Every jurisdiction in every state across the U.S. has incorporated its own statutes for traffic violations, and assess its own citation amounts for those infractions, within reason. The state of Arizona is no different, with its own legislation regarding traffic fines and forfeitures. Arizona also uses a couple of different methods in order to catch speeders in city and state traffic, including stationary traffic cameras that have the ability to monitor a vehicle’s speed while recording the information necessary to issue a ticket. Officers also have certain guidelines they follow in order to assess a value to a speeding ticket when they pull someone over in the state of Arizona. So, how much are speeding tickets in Arizona and what are the rules?
If you get pulled over by an Arizona law enforcement officer, you are basically at the officer’s mercy as to whether or not you are issued a ticket, not to mention the fact that the officer has the ability to determine the amount of the ticket according to the speed you are traveling, how far it is is over the speed limit, and the amount of resistance you give the officer while he or she is trying to assess the violation.
Usually, in Arizona, there is a formula police officers use to determine the amount of your speeding ticket which depends on your speed. In most cases, a vehicle won’t be pulled over if the speed is going 10 miles per hour over the speed limit or less, unless the car or driver exhibits a cause for the vehicle to be stopped, such as signs of driver impairment, or an equipment issue that may make the car unsafe to be on the road. However, if the vehicle is caught on a radar device doing over 10 miles per hour past the speed limit, the penalties for speeding rise quickly and are considerably costly.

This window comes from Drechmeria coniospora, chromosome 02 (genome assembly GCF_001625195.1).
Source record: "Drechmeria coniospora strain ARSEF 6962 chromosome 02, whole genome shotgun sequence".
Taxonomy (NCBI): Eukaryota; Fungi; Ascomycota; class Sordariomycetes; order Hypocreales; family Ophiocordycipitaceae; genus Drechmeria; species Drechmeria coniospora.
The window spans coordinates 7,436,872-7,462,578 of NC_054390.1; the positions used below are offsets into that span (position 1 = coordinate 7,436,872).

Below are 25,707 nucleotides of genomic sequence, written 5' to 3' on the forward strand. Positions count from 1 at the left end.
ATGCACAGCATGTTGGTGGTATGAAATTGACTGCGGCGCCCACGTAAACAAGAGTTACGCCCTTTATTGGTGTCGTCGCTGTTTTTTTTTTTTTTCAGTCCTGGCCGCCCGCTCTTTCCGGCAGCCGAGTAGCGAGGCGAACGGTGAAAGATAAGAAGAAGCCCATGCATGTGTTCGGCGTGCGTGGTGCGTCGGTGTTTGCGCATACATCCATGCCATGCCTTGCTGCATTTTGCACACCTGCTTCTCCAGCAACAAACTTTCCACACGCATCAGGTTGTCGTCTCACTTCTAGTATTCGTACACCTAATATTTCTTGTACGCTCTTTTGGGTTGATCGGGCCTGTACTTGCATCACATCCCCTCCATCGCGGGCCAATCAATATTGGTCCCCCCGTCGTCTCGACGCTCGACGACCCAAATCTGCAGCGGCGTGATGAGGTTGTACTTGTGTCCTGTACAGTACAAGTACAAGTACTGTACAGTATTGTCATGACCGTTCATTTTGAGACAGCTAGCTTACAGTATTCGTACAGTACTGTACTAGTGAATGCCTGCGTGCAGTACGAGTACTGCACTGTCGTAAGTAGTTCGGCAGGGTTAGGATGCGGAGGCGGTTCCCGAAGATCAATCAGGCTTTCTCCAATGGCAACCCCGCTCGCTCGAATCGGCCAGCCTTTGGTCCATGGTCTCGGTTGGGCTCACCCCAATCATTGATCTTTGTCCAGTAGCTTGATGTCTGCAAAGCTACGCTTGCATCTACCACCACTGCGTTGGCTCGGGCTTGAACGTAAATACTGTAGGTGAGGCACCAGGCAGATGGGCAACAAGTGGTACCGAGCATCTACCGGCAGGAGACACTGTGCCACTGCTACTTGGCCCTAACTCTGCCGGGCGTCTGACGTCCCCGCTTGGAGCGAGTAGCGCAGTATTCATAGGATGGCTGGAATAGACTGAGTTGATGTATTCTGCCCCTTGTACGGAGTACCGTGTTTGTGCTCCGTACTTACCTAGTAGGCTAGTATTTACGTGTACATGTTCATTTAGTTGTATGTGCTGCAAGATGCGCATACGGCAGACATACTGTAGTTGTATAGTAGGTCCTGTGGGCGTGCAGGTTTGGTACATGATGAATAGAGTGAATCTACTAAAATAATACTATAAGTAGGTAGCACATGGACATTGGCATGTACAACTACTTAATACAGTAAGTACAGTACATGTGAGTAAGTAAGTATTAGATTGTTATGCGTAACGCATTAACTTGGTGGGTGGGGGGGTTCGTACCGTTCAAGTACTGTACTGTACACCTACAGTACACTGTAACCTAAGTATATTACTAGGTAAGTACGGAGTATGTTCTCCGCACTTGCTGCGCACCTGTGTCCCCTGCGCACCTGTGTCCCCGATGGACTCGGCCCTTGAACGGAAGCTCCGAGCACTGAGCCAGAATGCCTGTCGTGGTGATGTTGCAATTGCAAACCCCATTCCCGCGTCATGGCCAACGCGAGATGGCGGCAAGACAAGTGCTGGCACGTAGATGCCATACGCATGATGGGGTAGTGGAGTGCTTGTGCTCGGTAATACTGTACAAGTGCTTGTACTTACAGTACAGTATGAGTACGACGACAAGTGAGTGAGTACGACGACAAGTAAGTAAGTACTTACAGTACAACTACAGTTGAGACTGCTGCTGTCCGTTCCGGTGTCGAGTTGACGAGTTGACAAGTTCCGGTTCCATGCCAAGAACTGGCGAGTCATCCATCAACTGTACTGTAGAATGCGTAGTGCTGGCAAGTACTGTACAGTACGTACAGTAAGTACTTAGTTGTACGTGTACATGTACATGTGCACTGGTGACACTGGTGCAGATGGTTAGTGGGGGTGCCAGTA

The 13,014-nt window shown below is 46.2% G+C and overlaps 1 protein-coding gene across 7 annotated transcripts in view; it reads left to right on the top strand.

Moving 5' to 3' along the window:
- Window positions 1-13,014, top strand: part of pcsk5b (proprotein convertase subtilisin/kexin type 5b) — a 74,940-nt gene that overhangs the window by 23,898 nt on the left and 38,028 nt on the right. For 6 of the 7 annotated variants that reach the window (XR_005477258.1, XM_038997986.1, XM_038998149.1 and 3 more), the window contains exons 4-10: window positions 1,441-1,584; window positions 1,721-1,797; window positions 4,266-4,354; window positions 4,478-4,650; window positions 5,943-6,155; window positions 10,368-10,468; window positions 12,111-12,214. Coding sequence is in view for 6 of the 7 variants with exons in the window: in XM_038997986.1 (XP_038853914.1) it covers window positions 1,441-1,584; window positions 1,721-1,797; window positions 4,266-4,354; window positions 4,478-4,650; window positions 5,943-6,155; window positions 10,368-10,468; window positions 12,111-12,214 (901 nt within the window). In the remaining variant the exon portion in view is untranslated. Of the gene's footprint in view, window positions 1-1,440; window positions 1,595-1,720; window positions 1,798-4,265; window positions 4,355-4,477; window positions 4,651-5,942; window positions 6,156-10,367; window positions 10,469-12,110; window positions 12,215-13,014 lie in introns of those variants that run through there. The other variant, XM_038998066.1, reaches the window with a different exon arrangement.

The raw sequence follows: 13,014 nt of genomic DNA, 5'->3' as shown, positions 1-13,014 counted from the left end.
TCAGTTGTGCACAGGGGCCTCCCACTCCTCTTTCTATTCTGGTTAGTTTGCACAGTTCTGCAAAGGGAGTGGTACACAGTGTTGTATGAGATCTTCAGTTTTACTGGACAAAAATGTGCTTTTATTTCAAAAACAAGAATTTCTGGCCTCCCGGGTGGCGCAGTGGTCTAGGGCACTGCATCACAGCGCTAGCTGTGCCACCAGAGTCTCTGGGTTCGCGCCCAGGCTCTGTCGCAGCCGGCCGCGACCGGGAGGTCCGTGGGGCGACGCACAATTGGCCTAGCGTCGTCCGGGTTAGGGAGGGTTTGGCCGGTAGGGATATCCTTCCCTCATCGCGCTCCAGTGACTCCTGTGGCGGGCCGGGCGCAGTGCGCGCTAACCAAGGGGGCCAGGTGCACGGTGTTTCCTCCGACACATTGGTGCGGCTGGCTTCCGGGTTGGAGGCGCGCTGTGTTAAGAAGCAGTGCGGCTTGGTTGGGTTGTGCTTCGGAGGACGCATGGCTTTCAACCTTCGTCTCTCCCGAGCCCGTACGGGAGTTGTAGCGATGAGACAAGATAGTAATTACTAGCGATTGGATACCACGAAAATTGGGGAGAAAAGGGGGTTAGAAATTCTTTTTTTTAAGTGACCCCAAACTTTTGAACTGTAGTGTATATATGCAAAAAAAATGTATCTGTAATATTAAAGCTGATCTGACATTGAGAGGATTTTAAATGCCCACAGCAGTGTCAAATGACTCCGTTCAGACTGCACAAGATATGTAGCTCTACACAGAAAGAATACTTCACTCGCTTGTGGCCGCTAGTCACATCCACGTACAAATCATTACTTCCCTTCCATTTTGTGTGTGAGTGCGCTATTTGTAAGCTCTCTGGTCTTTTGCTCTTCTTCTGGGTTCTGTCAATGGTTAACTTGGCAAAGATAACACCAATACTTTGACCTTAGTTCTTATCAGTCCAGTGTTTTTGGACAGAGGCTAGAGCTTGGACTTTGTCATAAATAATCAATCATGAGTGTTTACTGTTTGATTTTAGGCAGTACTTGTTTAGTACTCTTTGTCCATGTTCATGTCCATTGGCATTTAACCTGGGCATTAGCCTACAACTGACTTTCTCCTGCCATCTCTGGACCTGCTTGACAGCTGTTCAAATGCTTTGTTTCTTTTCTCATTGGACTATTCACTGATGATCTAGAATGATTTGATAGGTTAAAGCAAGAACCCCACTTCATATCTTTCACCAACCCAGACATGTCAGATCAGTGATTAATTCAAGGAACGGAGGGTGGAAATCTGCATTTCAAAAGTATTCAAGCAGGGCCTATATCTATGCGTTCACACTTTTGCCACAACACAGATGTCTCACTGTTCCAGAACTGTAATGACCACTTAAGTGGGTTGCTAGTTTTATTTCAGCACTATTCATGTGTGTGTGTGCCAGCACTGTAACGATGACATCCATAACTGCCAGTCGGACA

The amount assessed to a speeding ticket changes, however, if the driver was caught speeding by one of the stationary traffic cameras. The fines that come in the mail are a set rate of $165.00, plus up to $30.00 in surcharges and fees. These tickets arrive via certified mail, and are usually argued in traffic court.
If you are facing a traffic ticket or fine in Arizona, you may want to consult with an attorney who specializes in traffic cases. Your lawyer can explain any potential penalties you face and can assist you in deciding whether to plead guilty, accept a plea, or argue your innocence in court.